Family Law Arbitration Process and Rules

The objective of Arbitration is to provide a flexible and efficient means of resolving disputes quickly, cost effectively, privately and confidentially without necessarily adhering to the formalised, technical procedures of litigation.

Arbitration is a formal dispute resolution process whereby two or more parties agree to submit all or certain disputes between them to an independent person called an arbitrator, for a binding decision. The process is governed by the Arbitration Act 1996. An arbitrator’s decision, called an award, is binding on the parties and is enforceable as a judgment of the Court.

Whilst Arbitration is closely related to litigation, there are several key differences which make it an important and attractive alternative to state litigation. In particular, arbitration gives the parties the power to choose their own decision maker, place and time of a hearing, and as far as they can agree, to control the arbitration procedures which may be varied to suit the nature and complexity of the dispute. Importantly for family and relationship matters, arbitration is a private process and is confidential to the parties.

The FDR Centre operates at the cutting edge of modern dispute resolution in New Zealand, providing fully administered arbitration services governed by its comprehensive suite of Family Law Arbitration Rules, including expedited procedures and, most importantly, access to fixed fee and fee capped services. The FDR Centre’s services provide parties with the highest quality Family Law Arbitration services at a realistic and known price.

The FDR Centre has long established itself as a leader in private dispute resolution in New Zealand and these updated Rules will allow the FDR Centre to continue to offer a world class arbitration service that is tailored to meet the needs and requirements of parties to Family Law Disputes in a manner that is private, efficient, cost effective and certain.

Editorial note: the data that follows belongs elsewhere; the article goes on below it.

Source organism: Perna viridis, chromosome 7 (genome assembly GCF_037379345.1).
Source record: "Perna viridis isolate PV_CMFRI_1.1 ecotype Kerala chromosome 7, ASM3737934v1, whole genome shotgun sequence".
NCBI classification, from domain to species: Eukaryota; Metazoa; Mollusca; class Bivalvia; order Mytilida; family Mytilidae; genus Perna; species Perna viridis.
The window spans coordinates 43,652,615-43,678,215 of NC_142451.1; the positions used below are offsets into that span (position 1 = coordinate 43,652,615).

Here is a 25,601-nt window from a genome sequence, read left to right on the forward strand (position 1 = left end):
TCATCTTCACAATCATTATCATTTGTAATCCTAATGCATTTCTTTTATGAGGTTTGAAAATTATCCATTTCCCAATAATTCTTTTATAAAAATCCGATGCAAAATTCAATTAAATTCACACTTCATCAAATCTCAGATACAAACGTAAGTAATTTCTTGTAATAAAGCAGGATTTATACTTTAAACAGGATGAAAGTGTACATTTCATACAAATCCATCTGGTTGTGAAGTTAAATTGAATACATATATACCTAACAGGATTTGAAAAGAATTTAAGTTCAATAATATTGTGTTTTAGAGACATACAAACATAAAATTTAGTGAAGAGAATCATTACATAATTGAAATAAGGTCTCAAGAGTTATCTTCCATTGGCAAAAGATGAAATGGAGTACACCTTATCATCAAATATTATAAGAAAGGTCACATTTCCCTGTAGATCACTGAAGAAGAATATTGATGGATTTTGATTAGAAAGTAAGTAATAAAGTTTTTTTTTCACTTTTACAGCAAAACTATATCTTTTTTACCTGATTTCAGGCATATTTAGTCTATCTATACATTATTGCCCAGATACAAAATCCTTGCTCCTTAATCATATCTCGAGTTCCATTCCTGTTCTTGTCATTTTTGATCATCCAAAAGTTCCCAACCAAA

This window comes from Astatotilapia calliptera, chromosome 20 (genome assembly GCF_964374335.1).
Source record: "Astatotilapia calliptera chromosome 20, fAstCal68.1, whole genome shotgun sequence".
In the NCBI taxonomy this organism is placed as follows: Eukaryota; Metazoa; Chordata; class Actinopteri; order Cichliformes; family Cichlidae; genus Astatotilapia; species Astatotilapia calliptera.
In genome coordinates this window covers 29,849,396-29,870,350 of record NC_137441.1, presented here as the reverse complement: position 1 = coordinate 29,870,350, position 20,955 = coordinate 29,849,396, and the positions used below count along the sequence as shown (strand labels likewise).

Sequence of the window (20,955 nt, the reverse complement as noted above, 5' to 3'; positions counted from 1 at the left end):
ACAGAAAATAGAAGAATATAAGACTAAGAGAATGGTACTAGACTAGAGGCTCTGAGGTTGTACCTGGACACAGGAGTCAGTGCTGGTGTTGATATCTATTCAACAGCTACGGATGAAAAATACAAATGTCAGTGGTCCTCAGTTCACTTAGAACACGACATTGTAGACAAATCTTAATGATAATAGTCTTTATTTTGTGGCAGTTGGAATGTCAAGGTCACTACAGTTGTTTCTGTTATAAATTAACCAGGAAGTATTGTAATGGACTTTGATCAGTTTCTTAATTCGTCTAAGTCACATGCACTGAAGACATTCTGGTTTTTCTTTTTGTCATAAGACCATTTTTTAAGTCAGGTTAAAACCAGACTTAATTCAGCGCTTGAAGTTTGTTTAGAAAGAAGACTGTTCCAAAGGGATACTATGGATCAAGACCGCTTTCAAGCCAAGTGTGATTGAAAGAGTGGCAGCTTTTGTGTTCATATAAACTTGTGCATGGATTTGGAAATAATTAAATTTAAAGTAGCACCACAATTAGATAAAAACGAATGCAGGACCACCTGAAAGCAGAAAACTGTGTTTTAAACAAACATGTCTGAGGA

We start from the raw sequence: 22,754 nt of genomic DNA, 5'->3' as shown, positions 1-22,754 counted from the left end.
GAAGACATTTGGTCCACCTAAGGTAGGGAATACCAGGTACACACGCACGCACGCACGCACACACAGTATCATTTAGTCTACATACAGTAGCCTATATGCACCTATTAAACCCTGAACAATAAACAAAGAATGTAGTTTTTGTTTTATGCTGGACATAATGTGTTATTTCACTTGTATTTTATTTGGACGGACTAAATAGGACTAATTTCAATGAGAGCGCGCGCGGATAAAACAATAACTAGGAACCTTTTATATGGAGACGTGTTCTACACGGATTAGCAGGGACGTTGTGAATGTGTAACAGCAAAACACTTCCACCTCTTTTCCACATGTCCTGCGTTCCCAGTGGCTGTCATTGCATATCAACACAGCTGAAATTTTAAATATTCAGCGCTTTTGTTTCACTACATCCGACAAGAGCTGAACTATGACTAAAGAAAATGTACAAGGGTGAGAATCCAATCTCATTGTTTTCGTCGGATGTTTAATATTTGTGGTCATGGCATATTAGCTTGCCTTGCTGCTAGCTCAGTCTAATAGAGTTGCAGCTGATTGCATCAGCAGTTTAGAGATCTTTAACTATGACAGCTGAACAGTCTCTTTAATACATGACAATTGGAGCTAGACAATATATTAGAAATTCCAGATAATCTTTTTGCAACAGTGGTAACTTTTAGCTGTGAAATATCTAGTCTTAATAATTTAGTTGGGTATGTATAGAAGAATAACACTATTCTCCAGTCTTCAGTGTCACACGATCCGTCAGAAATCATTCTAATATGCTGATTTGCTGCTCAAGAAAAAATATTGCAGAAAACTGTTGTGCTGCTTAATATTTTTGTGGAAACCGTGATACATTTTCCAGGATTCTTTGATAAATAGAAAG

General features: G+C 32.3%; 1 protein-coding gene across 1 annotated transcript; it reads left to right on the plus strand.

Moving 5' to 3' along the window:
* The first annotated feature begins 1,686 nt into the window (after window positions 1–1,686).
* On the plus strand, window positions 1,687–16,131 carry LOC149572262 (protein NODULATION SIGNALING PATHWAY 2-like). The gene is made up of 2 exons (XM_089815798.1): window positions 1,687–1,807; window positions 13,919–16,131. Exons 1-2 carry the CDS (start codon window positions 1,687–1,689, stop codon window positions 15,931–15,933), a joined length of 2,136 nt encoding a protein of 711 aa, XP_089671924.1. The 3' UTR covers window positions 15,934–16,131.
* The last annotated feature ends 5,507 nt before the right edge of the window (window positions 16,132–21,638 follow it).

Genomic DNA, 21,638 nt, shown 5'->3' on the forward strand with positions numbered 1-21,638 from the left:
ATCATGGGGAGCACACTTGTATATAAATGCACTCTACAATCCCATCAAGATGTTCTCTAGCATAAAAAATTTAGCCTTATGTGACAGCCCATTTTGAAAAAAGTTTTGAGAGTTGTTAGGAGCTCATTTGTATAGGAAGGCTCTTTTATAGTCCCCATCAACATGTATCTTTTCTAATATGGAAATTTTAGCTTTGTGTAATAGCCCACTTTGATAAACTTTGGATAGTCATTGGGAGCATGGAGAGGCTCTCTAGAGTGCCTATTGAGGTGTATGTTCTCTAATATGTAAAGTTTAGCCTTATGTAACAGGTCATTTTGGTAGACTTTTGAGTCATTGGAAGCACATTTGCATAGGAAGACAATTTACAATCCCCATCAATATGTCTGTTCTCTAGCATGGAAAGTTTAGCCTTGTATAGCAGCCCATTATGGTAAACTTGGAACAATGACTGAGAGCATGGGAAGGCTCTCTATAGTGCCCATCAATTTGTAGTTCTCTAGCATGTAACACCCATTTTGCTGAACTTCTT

DOWNLOAD COPY OF RULES BELOW

 

Key features of the FDR Centre’s suite of Family Law Arbitration Rules:

 

  Standard Rules FLA45 Rules FLA60 Rules FLA90 Rules
Which Rules by default? Claims greater than or equal to NZ$2.5M Claims less than NZ$250,000, or for declaratory relief only Claims greater than or equal to NZ$250,000 and less than NZ$1.0M

Claims greater than or equal to NZ$1.0M and less than NZ$2.5M*

*or where the Arbitral Tribunal determines the matter to be of exceptional urgency (Rule 1.4 Standard Rules)

Can a Claimant initiate a single Arbitration in relation to more than one legal instrument? Yes Yes Yes Yes
Is the fixed fee arbitration service available?  No Yes No No
Are the Arbitral Tribunal’s fees capped?
 Yes Yes  Yes  Yes
How long does the process take from appointment to the Award on all substantive matters? Within such time as agreed by the parties or determined by the arbitral tribunal. The Objective is to make a final award in respect of the substantive issues within 45 working days. The Objective is to make a final award in respect of the substantive issues within 60 working days. The Objective is to make a final award in respect of the substantive issues within 90 working days.
Can a Party apply for an Interim Measure/Preliminary Order? Yes  Yes Yes Yes
Can a Party apply for an Interim Measure on an urgent basis? Yes Yes Yes Yes
Can a Party apply to join another party? Yes No No No
Can a Party apply to consolidate more than one Arbitration proceeding? Yes No No No
Is there a hearing? Yes, unless agreed by the parties, there is a hearing at the Arbitral Tribunal’s discretion. No. Although the Arbitral Tribunal may exercise its discretion to convene a conference if necessary. Unless agreed by the parties, at the Arbitral Tribunal’s discretion but limited to 3 days. Unless agreed by the parties, at the Arbitral Tribunal’s discretion but limited to 5 days.
Is there provision for a visit or inspection of the relevant location, subject matter, property, goods at issue? Yes, at the Arbitral Tribunal’s discretion. Yes, at the Arbitral Tribunal’s discretion. Yes, at the Arbitral Tribunal’s discretion. Yes, at the Arbitral Tribunal’s discretion.
Are the Arbitral Tribunal’s Awards subject to scrutiny by the FDR Centre before being issued? Yes Yes Yes Yes
Is there a right of appeal on a question of law? On an ‘opt in’ basis only. The Parties may agree that any appeal on a question of law may be made to the AMINZ Arbitration Appeals Tribunal. No No No